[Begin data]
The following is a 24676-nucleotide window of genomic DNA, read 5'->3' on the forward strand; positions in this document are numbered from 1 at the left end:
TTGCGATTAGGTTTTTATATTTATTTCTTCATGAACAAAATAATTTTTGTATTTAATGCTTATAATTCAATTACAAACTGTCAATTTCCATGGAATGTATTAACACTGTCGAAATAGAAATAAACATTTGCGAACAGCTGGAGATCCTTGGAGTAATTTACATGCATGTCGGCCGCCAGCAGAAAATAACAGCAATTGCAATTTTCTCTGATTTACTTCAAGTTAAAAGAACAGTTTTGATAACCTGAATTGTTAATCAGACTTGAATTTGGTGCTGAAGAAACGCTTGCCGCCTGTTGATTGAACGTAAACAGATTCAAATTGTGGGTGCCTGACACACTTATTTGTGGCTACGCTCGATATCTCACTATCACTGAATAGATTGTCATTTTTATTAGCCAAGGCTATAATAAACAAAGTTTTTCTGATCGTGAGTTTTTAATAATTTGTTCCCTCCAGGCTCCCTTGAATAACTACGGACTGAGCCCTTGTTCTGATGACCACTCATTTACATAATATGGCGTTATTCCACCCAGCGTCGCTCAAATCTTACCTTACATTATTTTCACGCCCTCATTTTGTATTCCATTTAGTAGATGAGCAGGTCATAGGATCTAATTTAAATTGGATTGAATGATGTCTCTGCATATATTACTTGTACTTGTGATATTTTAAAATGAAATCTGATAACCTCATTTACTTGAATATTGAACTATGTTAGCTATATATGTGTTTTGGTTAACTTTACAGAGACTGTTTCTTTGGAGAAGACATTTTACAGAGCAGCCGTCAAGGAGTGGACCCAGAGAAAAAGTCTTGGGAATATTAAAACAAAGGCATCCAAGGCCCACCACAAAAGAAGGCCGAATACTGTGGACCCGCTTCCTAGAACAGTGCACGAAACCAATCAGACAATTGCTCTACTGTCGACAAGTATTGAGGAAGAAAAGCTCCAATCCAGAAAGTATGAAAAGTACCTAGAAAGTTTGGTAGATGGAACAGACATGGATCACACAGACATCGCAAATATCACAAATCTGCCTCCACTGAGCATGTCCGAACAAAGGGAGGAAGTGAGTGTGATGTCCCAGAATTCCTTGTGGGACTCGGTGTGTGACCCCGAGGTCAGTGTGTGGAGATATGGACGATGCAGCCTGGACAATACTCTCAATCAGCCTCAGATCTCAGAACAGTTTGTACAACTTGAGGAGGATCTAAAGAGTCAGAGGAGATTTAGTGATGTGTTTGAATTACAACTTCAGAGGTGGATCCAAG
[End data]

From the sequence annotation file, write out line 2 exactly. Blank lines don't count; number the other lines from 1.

TTGCGATTAGGTTTTTATATTTATTTCTTCATGAACAAAATAATTTTTGTATTTAATGCTTATAATTCAATTACAAACTGTCAATTTCCATGGAATGTATTAACACTGTCGAAATAGAAATAAACATTTGCGAACAGCTGGAGATCCTTGGAGTAATTTACATGCATGTCGGCCGCCAGCAGAAAATAACAGCAATTGCAATTTTCTCTGATTTACTTCAAGTTAAAAGAACAGTTTTGATAACCTGAATTGTTAATCAGACTTGAATTTGGTGCTGAAGAAACGCTTGCCGCCTGTTGATTGAACGTAAACAGATTCAAATTGTGGGTGCCTGACACACTTATTTGTGGCTACGCTCGATATCTCACTATCACTGAATAGATTGTCATTTTTATTAGCCAAGGCTATAATAAACAAAGTTTTTCTGATCGTGAGTTTTTAATAATTTGTTCCCTCCAGGCTCCCTTGAATAACTACGGACTGAGCCCTTGTTCTGATGACCACTCATTTACATAATATGGCGTTATTCCACCCAGCGTCGCTCAAATCTTACCTTACATTATTTTCACGCCCTCATTTTGTATTCCATTTAGTAGATGAGCAGGTCATAGGATCTAATTTAAATTGGATTGAATGATGTCTCTGCATATATTACTTGTACTTGTGATATTTTAAAATGAAATCTGATAACCTCATTTACTTGAATATTGAACTATGTTAGCTATATATGTGTTTTGGTTAACTTTACAGAGACTGTTTCTTTGGAGAAGACATTTTACAGAGCAGCCGTCAAGGAGTGGACCCAGAGAAAAAGTCTTGGGAATATTAAAACAAAGGCATCCAAGGCCCACCACAAAAGAAGGCCGAATACTGTGGACCCGCTTCCTAGAACAGTGCACGAAACCAATCAGACAATTGCTCTACTGTCGACAAGTATTGAGGAAGAAAAGCTCCAATCCAGAAAGTATGAAAAGTACCTAGAAAGTTTGGTAGATGGAACAGACATGGATCACACAGACATCGCAAATATCACAAATCTGCCTCCACTGAGCATGTCCGAACAAAGGGAGGAAGTGAGTGTGATGTCCCAGAATTCCTTGTGGGACTCGGTGTGTGACCCCGAGGTCAGTGTGTGGAGATATGGACGATGCAGCCTGGACAATACTCTCAATCAGCCTCAGATCTCAGAACAGTTTGTACAACTTGAGGAGGATCTAAAGAGTCAGAGGAGATTTAGTGATGTGTTTGAATTACAACTTCAGAGGTGGATCCAAG